Shifting our beliefs about pain

Shifting our beliefs about pain

13 May 2021

It’s very common to feel frustrated about pain. You’ve tried it all - taken the advice of what seems like every allied health professional, self-diagnosed via Google search and purchased strange teas, oils, supplements and back braces from Facebook – and nothing has worked.

The most obvious thing to do is to stop doing the activities that cause the pain, right?  

There are two important points to remember:  

1. Pain is an alarm system of the body.  

2. You know your body better than anyone else.  

Our pain alarm 

When we accidentally touch a hot pan, we move our hand away quickly to avoid further injury. Pain is our call to make quick action. It encourages us to move or change. When it comes to long term pain, however, we tend to do the opposite. Long term pain can cause us to freeze, even accept the pain by treating it with medication and limit movement to that area. Rest and medication can be a sensible option, however in the long term, immobility or misuse of area will restrict your function and potentially increase pain and make the problem worse.  

How do we listen to our body?  

It’s important to recognise that you will always feel better for movement. The human body is designed to be warm and move. It will never function well long term if you remain still, rigid, and sedentary. Movement can be anything from five minutes of stretching and a walk around the block, to an hour-long yoga class or weights at the gym. Start identifying what movement feels good for you. Does walking the dog and a couple of yoga classes a week make you feel good? That’s great! Just because your friend told you need to do weights 3 times a week, or a magazine said that Pilates is better than yoga, doesn’t mean they are right for you. Including movement into your lifestyle is all about what feels good for you – mentally and physically.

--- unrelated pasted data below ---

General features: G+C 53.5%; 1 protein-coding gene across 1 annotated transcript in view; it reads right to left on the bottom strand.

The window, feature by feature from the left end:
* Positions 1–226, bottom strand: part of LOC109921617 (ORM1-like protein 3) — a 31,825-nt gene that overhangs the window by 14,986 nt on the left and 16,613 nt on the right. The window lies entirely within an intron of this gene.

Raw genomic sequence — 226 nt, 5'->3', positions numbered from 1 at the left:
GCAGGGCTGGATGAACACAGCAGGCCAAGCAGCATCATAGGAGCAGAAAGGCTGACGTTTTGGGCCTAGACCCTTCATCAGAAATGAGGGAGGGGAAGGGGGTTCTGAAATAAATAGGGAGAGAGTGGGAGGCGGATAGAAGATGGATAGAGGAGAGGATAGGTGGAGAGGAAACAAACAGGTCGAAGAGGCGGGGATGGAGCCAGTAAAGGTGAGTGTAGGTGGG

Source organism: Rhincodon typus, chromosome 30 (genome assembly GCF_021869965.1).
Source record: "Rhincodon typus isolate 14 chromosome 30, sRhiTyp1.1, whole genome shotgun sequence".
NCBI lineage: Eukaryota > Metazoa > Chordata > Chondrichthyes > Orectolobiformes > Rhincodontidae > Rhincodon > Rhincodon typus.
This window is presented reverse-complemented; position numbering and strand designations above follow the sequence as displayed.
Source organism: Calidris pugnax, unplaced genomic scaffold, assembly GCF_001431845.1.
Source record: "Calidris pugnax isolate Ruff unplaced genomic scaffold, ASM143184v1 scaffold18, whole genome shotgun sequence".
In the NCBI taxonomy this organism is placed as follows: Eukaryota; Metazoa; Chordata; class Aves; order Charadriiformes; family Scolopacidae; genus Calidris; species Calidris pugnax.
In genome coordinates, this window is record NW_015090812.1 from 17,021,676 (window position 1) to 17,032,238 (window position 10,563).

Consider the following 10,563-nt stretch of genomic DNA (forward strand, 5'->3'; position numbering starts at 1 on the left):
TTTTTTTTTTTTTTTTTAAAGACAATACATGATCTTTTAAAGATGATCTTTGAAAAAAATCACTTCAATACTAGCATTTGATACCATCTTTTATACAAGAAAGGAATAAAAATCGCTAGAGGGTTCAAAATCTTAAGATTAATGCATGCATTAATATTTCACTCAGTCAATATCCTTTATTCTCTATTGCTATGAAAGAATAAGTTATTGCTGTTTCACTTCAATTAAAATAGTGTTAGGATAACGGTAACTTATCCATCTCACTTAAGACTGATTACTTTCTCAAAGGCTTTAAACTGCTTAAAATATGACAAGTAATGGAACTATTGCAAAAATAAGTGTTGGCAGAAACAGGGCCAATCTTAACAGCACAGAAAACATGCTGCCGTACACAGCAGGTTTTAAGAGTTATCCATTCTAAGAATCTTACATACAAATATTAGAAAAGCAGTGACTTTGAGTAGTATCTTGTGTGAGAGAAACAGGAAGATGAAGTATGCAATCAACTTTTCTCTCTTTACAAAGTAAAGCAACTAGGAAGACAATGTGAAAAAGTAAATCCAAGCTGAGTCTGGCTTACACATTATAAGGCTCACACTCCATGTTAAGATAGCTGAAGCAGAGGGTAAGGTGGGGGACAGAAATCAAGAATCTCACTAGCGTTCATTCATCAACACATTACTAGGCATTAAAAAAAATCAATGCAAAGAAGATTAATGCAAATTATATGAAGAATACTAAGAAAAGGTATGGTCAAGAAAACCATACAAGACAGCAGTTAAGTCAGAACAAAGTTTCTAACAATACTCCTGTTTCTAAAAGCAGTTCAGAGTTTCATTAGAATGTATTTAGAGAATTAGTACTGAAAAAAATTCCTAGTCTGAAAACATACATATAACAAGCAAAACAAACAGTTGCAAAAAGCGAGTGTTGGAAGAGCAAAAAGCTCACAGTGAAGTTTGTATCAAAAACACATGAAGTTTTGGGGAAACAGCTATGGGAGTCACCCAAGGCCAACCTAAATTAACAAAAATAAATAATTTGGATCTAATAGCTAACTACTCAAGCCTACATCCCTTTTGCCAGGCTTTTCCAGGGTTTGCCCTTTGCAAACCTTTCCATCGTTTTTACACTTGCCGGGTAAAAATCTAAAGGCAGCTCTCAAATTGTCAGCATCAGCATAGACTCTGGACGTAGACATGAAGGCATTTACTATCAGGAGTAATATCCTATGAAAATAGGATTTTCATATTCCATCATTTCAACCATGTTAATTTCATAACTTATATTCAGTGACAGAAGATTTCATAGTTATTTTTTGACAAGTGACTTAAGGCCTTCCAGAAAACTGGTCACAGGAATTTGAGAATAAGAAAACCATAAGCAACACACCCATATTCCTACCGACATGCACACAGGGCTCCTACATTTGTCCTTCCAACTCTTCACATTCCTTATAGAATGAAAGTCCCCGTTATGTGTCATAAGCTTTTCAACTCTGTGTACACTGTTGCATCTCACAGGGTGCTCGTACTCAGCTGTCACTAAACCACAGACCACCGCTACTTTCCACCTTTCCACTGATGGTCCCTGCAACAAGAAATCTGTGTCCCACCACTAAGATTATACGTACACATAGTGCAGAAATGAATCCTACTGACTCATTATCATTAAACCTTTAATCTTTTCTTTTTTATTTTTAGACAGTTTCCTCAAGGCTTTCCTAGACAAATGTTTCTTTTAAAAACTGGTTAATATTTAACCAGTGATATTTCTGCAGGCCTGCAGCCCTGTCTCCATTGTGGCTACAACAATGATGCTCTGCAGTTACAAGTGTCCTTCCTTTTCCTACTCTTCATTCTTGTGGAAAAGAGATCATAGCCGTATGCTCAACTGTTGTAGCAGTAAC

If you are experiencing pain in a specific area, for example in your lower back, listen to that. What does it need? It feels great when you stretch your back, spend some time in the pool and do core exercises. Wonderful! That’s what you need to do to keep your back happy. For muscular and joint pain, rest will not help your pain long term. Improving your functional strength and mobility will. Support from an Exercise Physiologist (EP) can assist, especially if you really don’t know what helps and the pain has been present for a long time. An EP can teach you ways to listen to your body and help formulate a self-management plan to assist and improve your pain.  

Pain is a call to action. What will your action be?  

Written by Lauren Kelly, Exercise Physiologist 

 
Tags:
  • Physical health and wellbeing

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